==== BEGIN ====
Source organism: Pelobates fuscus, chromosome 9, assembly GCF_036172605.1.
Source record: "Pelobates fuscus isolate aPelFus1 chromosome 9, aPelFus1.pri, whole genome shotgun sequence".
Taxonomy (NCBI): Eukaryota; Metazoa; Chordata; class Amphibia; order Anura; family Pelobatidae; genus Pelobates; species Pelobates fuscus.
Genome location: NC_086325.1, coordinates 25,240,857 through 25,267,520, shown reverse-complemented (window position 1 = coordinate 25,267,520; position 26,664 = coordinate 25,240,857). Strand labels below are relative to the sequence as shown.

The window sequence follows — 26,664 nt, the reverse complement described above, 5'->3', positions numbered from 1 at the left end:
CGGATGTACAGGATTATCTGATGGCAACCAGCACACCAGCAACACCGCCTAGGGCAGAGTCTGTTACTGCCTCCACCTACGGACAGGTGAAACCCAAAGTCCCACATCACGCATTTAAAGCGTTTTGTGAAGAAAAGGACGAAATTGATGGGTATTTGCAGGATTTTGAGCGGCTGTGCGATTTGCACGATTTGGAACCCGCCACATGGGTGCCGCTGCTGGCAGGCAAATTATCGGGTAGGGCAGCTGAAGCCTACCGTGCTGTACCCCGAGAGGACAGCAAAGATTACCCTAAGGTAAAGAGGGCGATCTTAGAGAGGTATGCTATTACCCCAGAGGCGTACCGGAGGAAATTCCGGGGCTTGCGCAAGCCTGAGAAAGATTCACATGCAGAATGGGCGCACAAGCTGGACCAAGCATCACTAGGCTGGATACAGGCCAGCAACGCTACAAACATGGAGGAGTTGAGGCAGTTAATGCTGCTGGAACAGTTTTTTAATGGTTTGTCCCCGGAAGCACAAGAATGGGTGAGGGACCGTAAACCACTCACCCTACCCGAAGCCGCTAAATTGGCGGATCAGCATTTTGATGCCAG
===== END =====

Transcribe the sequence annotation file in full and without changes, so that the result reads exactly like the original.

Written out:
Source organism: Pelobates fuscus, chromosome 9, assembly GCF_036172605.1.
Source record: "Pelobates fuscus isolate aPelFus1 chromosome 9, aPelFus1.pri, whole genome shotgun sequence".
Taxonomy (NCBI): Eukaryota; Metazoa; Chordata; class Amphibia; order Anura; family Pelobatidae; genus Pelobates; species Pelobates fuscus.
Genome location: NC_086325.1, coordinates 25,240,857 through 25,267,520, shown reverse-complemented (window position 1 = coordinate 25,267,520; position 26,664 = coordinate 25,240,857). Strand labels below are relative to the sequence as shown.

The window sequence follows — 26,664 nt, the reverse complement described above, 5'->3', positions numbered from 1 at the left end:
CGGATGTACAGGATTATCTGATGGCAACCAGCACACCAGCAACACCGCCTAGGGCAGAGTCTGTTACTGCCTCCACCTACGGACAGGTGAAACCCAAAGTCCCACATCACGCATTTAAAGCGTTTTGTGAAGAAAAGGACGAAATTGATGGGTATTTGCAGGATTTTGAGCGGCTGTGCGATTTGCACGATTTGGAACCCGCCACATGGGTGCCGCTGCTGGCAGGCAAATTATCGGGTAGGGCAGCTGAAGCCTACCGTGCTGTACCCCGAGAGGACAGCAAAGATTACCCTAAGGTAAAGAGGGCGATCTTAGAGAGGTATGCTATTACCCCAGAGGCGTACCGGAGGAAATTCCGGGGCTTGCGCAAGCCTGAGAAAGATTCACATGCAGAATGGGCGCACAAGCTGGACCAAGCATCACTAGGCTGGATACAGGCCAGCAACGCTACAAACATGGAGGAGTTGAGGCAGTTAATGCTGCTGGAACAGTTTTTTAATGGTTTGTCCCCGGAAGCACAAGAATGGGTGAGGGACCGTAAACCACTCACCCTACCCGAAGCCGCTAAATTGGCGGATCAGCATTTTGATGCCAG